Microsoft licences too expensive, say schools

Microsoft licences too expensive, say schools

Summary: As Becta begins a review of Microsoft's pricing for schools and colleges, IT professionals working in the sector are adamant that they're paying too much

TOPICS: Tech Industry

Schools do not get good value for money from current Microsoft licensing agreements, IT professionals in the education sector claimed this week.

In a series of interviews with education professionals at the BETT educational technology show in London, ZDNet UK found broad consensus that Microsoft educational licensing agreements are too expensive.

"A lot of schools are looking at open source — budgets come into play here. Microsoft licensing takes a big chunk out of schools budgets. The biggest issue is cost, basically," said Michael Allen, ICT technician of Swanmore College of Technology.

Microsoft educational licensing agreements fall into two categories: perpetual agreements, where schools buy software outright; and schools agreements (also known as annuities), where schools buy and renew contracts.

The British Educational Communications and Technology Agency (Becta) is currently reviewing whether Microsoft licensing agreements represent value for money for schools. Preliminary results are due in June.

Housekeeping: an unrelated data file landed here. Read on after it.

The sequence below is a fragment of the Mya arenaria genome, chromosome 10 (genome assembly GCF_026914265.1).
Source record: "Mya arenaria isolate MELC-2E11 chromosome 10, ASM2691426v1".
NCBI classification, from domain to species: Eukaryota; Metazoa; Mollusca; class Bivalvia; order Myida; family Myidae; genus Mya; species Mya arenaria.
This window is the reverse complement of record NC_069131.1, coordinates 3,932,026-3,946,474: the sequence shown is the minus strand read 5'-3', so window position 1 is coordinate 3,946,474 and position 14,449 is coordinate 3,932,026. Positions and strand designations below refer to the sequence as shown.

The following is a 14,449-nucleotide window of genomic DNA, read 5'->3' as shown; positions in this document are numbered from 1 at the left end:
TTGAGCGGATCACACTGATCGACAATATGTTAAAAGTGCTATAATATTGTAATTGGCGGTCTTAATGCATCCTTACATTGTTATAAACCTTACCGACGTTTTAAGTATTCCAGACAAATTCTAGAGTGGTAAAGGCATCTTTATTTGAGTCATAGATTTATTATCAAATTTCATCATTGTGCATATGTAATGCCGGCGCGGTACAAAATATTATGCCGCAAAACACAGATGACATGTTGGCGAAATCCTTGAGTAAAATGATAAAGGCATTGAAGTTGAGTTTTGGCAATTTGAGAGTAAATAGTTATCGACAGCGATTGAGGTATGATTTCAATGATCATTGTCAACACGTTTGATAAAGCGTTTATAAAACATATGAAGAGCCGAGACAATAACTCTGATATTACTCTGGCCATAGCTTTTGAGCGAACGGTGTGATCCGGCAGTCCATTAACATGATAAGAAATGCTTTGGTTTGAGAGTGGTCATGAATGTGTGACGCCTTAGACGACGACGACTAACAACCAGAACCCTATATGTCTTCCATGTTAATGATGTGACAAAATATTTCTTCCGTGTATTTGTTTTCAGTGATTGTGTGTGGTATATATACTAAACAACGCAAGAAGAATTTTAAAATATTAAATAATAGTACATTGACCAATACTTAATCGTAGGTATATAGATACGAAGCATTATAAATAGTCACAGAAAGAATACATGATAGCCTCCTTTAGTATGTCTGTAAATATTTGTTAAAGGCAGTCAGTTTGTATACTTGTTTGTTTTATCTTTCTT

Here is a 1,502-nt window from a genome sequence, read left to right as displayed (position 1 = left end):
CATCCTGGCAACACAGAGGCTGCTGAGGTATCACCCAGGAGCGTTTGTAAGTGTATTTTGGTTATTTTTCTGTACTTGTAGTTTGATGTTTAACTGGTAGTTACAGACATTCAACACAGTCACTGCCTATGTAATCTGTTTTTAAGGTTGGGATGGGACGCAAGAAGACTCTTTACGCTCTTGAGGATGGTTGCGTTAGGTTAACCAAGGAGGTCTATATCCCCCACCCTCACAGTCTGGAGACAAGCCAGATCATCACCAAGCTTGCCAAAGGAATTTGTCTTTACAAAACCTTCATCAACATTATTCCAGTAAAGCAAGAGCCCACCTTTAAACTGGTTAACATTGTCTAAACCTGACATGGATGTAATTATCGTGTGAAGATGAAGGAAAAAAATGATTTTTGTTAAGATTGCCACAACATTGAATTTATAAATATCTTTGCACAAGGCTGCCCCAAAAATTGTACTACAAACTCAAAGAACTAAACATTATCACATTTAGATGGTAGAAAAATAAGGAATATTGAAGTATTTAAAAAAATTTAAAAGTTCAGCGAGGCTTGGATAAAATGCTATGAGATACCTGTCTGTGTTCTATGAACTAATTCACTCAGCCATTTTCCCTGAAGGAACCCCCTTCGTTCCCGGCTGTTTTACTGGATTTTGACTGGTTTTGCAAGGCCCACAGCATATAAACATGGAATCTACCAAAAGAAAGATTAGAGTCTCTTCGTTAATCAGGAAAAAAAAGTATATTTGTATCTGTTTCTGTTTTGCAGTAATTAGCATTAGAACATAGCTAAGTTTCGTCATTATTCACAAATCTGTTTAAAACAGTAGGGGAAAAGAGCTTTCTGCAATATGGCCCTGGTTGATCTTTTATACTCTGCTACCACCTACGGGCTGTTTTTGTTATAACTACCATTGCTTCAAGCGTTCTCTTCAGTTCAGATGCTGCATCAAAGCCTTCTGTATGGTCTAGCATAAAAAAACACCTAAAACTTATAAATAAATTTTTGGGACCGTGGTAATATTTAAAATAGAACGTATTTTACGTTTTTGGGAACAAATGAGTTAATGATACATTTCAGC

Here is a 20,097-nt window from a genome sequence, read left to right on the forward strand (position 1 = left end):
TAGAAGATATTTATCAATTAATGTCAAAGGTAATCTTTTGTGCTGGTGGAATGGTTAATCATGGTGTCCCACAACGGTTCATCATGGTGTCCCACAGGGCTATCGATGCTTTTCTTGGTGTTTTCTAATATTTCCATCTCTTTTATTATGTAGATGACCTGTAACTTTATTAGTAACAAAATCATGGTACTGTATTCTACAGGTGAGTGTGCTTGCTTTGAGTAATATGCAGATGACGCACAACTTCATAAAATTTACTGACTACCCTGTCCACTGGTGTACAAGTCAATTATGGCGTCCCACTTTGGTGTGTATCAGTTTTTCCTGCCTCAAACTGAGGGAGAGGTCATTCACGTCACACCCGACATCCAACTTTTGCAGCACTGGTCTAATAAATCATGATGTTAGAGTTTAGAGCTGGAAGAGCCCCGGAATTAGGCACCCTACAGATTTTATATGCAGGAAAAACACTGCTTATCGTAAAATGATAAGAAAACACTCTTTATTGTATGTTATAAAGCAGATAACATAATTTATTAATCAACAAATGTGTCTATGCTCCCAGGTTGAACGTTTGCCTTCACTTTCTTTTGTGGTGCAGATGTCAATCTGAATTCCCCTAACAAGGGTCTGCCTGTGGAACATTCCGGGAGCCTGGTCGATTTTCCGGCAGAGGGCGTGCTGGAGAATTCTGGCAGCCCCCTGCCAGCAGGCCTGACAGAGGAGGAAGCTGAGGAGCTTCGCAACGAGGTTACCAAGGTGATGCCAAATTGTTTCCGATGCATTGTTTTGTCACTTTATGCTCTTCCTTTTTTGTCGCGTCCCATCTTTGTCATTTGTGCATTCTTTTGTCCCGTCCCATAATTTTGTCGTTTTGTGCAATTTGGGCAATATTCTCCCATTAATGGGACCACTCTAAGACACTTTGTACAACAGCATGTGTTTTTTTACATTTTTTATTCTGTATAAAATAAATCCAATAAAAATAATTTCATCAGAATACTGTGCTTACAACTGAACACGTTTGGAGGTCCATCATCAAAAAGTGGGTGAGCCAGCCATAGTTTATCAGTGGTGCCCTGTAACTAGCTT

"[Microsoft's licensing] is too expensive. It should be a damn sight cheaper," said Andrew Coates, IT technician at Fernhurst Junior School, Portsmouth. "After the Becta review, Microsoft might reassess pricing. There should be at least a 50 percent reduction in price, I think."

Darren Smith, network manager at Mayfield School, Portsmouth, feels similarly: "The schools agreement is cheaper for us [compared with buying individual upgrades], but it's still overpriced," he said "We're teaching the kids to use Microsoft software, so in effect we're doing Microsoft a favour. All of these kids are potential Microsoft customers — the pricing should reflect this."

An educational IT consultant, who did not wish to be named, believes that Becta's investigation is needed. "Does Microsoft licensing represent value for money? Well, everyone knows it's too expensive."